It may not be about Ms. Disha Ravi alone but many others, there has been no suo-moto official response from the authorities concerned even when the NDTV India has come out with such issues(s) and claims on the plausible basis self-acquired credible information, the following few questions of mixed facts and law arises for due consideration, in order to appreciate the events in clear perspective which should now be answered and brought before the public at large for due clarification:

1. Whether the Delhi State Legal Services Authority and/or the District Legal Services Authorities in Delhi in exercise of the powers bestowed or duties imposed upon them under the Legal Services Authorities Act, 1987 (as amended from time to time and as in force) emphasize and direct all resources and efforts to provide only free legal aid or assistance without going into the competency factor i.e. substantial and effective, so as to formally declare the provision of ‘Free Competent Legal Aid or Assistance’ at the expense of the state, on record and also in actual? (In other words, whether the extensive awareness campaign of legal aid or assistance is being carried on or sold to the minds of citizens by terming the same as ‘Free’ without ensuring the competent character of such legal aid or assistance?)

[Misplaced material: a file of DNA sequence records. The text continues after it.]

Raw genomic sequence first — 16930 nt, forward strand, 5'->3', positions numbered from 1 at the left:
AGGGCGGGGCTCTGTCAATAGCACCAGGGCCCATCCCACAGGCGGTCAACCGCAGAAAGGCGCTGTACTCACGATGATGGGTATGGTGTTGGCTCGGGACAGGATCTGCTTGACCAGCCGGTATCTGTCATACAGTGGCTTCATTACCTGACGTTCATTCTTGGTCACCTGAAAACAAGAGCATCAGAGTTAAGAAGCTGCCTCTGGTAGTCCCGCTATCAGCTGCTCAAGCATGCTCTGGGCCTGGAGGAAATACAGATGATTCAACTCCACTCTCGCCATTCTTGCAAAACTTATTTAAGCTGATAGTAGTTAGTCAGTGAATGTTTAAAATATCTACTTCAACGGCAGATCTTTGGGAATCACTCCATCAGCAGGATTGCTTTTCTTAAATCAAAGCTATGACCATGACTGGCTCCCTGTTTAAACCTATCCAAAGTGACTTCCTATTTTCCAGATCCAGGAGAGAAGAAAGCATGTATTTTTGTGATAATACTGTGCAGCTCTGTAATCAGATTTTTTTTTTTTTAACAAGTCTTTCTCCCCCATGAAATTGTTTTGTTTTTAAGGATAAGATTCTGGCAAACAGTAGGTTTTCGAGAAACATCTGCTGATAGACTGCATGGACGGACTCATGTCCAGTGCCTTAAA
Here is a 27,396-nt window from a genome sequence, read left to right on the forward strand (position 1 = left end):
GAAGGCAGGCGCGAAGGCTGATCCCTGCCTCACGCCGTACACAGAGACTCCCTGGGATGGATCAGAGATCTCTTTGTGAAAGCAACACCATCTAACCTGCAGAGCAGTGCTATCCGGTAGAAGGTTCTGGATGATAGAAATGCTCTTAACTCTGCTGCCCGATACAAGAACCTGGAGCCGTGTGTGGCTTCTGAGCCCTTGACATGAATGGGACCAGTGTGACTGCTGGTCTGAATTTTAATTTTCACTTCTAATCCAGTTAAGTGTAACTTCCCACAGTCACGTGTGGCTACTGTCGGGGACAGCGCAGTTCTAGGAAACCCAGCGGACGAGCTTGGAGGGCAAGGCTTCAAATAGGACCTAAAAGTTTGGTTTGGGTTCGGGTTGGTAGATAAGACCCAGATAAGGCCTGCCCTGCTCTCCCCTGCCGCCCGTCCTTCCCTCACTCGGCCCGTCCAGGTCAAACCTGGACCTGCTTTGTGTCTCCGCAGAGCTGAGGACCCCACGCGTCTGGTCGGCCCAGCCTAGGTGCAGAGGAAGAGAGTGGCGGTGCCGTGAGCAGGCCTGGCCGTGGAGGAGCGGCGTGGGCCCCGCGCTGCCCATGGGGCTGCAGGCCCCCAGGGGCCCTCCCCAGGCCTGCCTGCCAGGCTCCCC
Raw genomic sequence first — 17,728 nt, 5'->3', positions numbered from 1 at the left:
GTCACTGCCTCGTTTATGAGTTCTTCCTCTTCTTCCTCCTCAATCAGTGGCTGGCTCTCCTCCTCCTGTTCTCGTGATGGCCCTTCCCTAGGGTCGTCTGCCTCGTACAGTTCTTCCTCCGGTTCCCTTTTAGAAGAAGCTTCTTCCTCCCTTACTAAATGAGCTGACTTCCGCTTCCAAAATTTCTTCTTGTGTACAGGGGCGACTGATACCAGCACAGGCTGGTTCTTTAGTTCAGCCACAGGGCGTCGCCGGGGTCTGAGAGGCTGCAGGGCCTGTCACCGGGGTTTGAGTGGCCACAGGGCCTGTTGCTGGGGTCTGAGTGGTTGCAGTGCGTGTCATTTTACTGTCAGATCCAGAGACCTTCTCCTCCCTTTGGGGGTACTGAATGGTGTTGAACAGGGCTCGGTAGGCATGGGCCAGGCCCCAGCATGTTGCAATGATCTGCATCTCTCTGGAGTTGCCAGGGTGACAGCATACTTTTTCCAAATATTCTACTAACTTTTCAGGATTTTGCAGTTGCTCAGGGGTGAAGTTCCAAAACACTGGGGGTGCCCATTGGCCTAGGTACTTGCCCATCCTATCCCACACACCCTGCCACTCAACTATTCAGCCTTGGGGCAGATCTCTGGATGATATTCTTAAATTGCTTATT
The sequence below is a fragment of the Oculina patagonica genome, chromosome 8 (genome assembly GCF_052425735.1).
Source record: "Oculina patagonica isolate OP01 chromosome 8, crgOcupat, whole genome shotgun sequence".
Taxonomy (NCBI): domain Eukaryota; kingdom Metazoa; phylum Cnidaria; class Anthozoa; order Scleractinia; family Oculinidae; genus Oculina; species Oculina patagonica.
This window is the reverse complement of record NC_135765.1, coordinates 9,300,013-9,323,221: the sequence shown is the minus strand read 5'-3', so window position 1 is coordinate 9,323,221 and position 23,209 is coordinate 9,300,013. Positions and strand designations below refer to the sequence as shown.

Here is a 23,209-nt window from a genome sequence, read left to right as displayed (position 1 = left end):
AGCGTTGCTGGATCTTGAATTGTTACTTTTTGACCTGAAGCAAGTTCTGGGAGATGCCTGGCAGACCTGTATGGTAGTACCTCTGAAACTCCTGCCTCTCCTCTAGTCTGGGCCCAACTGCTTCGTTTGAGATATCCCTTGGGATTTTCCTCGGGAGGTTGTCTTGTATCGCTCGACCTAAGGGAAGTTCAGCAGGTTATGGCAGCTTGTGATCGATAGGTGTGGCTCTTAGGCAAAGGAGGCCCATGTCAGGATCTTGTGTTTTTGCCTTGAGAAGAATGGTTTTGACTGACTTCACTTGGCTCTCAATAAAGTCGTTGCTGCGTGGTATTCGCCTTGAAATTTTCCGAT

2. Whether the Delhi State Legal Services Authority and/or the District Legal Services Authorities in Delhi are unable to create an accountable and transparent mechanism of ensuring real and effective free competent legal aid or assistance being rendered to the eligible persons, in light of malpractices being allowed to be permeated in the system? Whether the existing system of requiring the learned legal aid counsels to submit case wise progress every month, as reproduced herein below, is being ensured as received without fail and whether the same is even otherwise perused to ensure corrective/remedial/penal actions?